Tuesday, September 22, 2009

Mark Art

What an honor to have artist Mark DeRaud in class tonight to talk about the role of the sermon, the role of art, and the role of culture.

Mark DeRaud is a full time artist and muralist living and working in Fresno, California. He completed massive murals for Holy Spirit Catholic Church in Fresno (18’ X 37’and 7’-14’ X 100’...complete slideshow here.)

He has a degree in Biblical Studies from Westmont College where he emphasized early church doctrinal development, and served as a professor of art at Fresno Pacific University.

Mark DeRaud has been painting in Fresno for the past 15 years. He has shown in galleries, painted numerous commissioned pieces, and his decorative murals and trompe l'oiel works are in Fresno's finest homes.

You can also see some of his humorous paintings in the Me 'N Ed's pizzerias and Slices locations throughout the Valley.The bulk of Mark's large masterpieces were purchased at a gallery in Coarsegold in 2003. Since then, he has shown in a gallery in Los Angeles where he has also done "Live Art", even in the pouring down rain.

Mark and his wife Wendy founded Art n’ Soul Institute to bring together Christian spirituality and creativity... hosting small groups of artists, seminars and showcases of artist's work. Mark's passion is speaking about art, culture and spirituality and occasionally is able to speak to groups and at conferences.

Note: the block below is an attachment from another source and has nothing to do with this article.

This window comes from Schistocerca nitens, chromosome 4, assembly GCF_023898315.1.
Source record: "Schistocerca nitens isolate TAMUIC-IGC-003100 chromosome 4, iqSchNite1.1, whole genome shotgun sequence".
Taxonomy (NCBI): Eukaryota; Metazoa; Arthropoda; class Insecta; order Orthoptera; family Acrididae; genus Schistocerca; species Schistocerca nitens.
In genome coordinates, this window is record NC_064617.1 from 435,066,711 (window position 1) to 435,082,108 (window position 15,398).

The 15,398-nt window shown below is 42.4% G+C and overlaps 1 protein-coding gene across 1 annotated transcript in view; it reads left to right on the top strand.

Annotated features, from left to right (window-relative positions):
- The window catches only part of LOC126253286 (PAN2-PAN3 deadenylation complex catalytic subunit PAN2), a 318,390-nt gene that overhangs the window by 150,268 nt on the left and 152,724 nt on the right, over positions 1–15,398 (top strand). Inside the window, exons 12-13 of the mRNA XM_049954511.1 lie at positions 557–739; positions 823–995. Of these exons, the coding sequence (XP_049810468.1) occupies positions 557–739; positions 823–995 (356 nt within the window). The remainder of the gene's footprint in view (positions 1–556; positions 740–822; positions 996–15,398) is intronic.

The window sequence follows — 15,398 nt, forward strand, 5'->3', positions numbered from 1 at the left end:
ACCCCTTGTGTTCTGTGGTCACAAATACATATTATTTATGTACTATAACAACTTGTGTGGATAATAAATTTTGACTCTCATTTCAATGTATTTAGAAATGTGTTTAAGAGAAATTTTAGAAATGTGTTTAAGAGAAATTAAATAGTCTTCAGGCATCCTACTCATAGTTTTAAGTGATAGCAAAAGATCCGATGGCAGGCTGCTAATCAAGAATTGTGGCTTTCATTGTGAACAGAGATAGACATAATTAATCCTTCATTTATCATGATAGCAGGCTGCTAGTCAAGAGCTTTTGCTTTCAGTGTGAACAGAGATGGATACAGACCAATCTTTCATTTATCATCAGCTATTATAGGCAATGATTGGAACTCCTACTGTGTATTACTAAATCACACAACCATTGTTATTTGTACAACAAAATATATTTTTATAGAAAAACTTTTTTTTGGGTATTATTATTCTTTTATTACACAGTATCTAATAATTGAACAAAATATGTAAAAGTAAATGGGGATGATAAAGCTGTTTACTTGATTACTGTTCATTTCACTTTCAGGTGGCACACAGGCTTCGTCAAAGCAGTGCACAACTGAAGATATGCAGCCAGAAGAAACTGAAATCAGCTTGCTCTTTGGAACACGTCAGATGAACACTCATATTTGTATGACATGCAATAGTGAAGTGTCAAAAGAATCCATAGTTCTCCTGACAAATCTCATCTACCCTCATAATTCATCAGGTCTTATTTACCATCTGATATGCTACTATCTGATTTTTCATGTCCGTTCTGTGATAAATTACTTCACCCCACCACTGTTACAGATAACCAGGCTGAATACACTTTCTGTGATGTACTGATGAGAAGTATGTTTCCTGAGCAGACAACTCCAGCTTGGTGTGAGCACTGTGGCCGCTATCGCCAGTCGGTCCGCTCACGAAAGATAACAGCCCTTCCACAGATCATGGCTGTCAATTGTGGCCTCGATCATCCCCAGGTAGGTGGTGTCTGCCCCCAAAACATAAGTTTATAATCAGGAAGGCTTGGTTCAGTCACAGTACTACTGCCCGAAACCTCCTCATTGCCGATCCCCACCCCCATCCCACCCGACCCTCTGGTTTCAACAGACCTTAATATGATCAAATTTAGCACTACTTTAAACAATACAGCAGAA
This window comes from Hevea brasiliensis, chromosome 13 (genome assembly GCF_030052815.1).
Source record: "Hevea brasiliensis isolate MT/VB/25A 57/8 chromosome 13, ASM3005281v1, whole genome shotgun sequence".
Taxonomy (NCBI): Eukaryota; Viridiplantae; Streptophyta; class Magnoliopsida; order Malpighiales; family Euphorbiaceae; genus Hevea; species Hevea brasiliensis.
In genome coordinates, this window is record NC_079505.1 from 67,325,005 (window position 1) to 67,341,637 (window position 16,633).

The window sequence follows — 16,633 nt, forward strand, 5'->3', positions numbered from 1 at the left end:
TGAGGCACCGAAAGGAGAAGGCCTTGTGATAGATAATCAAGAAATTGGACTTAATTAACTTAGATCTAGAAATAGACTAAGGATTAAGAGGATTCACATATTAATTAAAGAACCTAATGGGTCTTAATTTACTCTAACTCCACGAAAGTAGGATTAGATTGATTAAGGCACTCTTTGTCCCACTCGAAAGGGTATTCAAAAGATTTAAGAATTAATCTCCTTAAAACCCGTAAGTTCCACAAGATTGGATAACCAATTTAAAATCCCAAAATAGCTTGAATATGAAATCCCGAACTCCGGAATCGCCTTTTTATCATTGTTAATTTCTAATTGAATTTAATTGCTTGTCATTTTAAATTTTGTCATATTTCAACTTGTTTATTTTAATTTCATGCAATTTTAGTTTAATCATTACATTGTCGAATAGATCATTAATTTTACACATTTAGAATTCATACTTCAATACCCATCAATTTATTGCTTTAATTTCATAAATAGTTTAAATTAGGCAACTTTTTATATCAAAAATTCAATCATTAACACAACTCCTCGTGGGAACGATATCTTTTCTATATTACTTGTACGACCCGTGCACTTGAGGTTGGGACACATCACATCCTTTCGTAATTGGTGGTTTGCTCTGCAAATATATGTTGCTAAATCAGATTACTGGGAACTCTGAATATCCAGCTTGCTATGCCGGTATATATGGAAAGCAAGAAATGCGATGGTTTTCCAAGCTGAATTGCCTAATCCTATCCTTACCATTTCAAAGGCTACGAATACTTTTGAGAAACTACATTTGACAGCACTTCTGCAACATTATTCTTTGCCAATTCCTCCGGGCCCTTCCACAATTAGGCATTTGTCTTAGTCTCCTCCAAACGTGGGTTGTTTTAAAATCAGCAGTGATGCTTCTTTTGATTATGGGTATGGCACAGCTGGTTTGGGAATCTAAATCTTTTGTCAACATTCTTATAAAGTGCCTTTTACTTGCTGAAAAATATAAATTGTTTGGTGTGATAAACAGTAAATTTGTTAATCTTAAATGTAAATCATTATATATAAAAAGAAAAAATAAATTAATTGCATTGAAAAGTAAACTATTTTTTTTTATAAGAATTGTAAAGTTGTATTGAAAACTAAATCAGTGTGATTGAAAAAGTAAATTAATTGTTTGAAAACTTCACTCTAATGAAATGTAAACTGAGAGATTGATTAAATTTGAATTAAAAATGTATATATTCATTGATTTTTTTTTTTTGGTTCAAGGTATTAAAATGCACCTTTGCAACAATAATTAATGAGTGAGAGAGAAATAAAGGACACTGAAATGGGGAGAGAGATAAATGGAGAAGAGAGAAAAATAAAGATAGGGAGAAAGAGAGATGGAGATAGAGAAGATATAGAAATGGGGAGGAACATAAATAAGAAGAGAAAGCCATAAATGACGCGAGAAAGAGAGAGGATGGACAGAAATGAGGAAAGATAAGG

Here is his biography:

We are not called to be imitators of this world, but of the unseen spiritual
domain, imitators of the unseen Christ dwelling in our hearts. Art can express
this, our corporate identity, as a focal point for unity (Ala. 'gangsta rap' for
gangs) and present to the secular world the distinctives that make the Christian
life and world -view compelling.

Within this purpose, I believe God will
speak to His people and the world through the visual arts by restoring the
"window of art" through which to view the spiritual realm, to reveal the reality
that is unseen.

In the early seventies, during a time of great personal
distress, I was praying, when, quite unexpectedly, the image" The Christ of
Intercession", appeared full and clear in my mind. This was a word from the
Lord, expressed to me as a picture. His hands were holding my praying hands. I
was the distressed soul protected in His arms, as He presented my case to the
Father. This was the reality that I could not see but was the real grounds for
my trust and comfort.

For many years I have resisted the impulse to paint as
suspect, taking my instruction from the void of art, or culture of any sort, in
the little churches I am drawn to. After all, how do you evangelize with a
painting and is not evangelism the only duty to which we should be about?
The answer to that question is still "yes". Evangelism is our high calling.
However, while art cannot evangelize, the word of the Lord does. The picture I
received twenty years ago was a word of the Lord expressed as an image
representing profound, universal longings in each of us. A spiritual vision, or